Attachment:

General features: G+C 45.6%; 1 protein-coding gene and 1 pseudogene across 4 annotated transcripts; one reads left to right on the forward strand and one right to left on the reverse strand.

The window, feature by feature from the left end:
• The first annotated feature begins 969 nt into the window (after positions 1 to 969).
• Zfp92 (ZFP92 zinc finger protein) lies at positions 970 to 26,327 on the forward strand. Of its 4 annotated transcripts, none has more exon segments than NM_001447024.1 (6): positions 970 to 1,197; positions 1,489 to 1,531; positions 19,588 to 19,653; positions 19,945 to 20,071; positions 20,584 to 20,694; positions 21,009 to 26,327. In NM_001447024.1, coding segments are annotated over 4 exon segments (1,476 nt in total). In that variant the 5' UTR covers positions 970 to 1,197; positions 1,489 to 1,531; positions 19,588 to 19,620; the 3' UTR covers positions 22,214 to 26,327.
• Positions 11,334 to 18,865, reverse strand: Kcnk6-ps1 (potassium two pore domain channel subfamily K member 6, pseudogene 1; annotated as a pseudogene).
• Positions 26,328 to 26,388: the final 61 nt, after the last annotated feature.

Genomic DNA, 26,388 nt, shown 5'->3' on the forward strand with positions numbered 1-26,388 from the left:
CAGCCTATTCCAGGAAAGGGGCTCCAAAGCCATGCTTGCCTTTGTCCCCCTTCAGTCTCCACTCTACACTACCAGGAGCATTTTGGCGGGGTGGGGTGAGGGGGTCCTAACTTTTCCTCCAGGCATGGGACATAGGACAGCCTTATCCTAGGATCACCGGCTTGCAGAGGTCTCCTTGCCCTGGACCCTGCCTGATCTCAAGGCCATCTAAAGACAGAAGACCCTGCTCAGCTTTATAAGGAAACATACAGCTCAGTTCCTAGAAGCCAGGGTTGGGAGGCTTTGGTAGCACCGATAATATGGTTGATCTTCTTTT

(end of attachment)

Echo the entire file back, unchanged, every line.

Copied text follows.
General features: G+C 45.6%; 1 protein-coding gene and 1 pseudogene across 4 annotated transcripts; one reads left to right on the forward strand and one right to left on the reverse strand.

The window, feature by feature from the left end:
• The first annotated feature begins 969 nt into the window (after positions 1 to 969).
• Zfp92 (ZFP92 zinc finger protein) lies at positions 970 to 26,327 on the forward strand. Of its 4 annotated transcripts, none has more exon segments than NM_001447024.1 (6): positions 970 to 1,197; positions 1,489 to 1,531; positions 19,588 to 19,653; positions 19,945 to 20,071; positions 20,584 to 20,694; positions 21,009 to 26,327. In NM_001447024.1, coding segments are annotated over 4 exon segments (1,476 nt in total). In that variant the 5' UTR covers positions 970 to 1,197; positions 1,489 to 1,531; positions 19,588 to 19,620; the 3' UTR covers positions 22,214 to 26,327.
• Positions 11,334 to 18,865, reverse strand: Kcnk6-ps1 (potassium two pore domain channel subfamily K member 6, pseudogene 1; annotated as a pseudogene).
• Positions 26,328 to 26,388: the final 61 nt, after the last annotated feature.

Genomic DNA, 26,388 nt, shown 5'->3' on the forward strand with positions numbered 1-26,388 from the left:
CAGCCTATTCCAGGAAAGGGGCTCCAAAGCCATGCTTGCCTTTGTCCCCCTTCAGTCTCCACTCTACACTACCAGGAGCATTTTGGCGGGGTGGGGTGAGGGGGTCCTAACTTTTCCTCCAGGCATGGGACATAGGACAGCCTTATCCTAGGATCACCGGCTTGCAGAGGTCTCCTTGCCCTGGACCCTGCCTGATCTCAAGGCCATCTAAAGACAGAAGACCCTGCTCAGCTTTATAAGGAAACATACAGCTCAGTTCCTAGAAGCCAGGGTTGGGAGGCTTTGGTAGCACCGATAATATGGTTGATCTTCTTTT